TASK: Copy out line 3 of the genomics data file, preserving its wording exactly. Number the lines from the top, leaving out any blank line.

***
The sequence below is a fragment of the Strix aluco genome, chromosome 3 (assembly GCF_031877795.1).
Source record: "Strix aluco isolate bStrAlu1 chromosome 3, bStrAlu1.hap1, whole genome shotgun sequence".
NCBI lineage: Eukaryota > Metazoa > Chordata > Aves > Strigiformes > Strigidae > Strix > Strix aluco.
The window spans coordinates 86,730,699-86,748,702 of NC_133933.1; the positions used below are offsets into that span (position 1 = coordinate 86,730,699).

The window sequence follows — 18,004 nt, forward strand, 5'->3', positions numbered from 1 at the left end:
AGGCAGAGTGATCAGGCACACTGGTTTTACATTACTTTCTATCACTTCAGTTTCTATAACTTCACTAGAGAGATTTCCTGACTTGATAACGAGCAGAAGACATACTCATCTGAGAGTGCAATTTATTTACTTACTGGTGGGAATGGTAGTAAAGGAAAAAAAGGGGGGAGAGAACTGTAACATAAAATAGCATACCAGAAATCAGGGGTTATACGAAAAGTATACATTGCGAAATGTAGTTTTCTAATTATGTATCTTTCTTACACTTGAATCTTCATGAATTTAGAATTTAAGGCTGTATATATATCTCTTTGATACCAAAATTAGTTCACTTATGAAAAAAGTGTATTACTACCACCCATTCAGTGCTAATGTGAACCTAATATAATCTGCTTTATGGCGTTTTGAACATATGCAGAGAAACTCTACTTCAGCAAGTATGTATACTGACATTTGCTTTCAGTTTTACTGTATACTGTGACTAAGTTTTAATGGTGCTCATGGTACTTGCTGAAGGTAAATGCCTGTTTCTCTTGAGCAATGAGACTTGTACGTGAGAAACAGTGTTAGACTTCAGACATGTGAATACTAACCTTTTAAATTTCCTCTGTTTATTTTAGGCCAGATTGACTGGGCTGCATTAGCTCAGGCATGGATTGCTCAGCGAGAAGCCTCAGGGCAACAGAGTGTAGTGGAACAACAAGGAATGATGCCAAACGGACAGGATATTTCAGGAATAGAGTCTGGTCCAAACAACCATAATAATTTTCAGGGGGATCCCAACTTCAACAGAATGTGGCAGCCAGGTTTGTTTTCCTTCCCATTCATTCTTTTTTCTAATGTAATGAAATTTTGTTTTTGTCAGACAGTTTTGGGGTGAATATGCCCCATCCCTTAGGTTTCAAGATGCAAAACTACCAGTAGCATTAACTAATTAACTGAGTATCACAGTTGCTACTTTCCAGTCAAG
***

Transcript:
NCBI lineage: Eukaryota > Metazoa > Chordata > Aves > Strigiformes > Strigidae > Strix > Strix aluco.